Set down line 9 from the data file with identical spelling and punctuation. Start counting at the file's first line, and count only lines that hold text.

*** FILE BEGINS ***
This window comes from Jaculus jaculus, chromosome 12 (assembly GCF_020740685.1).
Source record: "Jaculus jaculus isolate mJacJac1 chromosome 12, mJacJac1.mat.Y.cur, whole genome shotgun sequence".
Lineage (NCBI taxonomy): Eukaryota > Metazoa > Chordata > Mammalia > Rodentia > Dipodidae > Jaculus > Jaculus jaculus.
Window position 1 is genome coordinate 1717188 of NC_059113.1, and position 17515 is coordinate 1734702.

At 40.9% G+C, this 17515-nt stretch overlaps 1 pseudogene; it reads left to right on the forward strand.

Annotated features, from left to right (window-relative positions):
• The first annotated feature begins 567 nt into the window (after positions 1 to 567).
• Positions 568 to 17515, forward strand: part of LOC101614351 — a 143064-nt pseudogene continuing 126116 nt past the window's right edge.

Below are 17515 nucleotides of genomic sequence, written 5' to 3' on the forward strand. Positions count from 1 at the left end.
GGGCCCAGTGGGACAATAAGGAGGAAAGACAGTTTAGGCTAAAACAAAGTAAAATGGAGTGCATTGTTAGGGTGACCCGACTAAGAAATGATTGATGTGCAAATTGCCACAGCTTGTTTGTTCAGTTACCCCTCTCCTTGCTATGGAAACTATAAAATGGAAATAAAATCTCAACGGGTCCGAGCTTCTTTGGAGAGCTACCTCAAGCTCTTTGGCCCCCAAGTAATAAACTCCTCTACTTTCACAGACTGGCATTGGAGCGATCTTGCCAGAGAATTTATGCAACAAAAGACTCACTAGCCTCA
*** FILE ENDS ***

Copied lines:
Below are 17515 nucleotides of genomic sequence, written 5' to 3' on the forward strand. Positions count from 1 at the left end.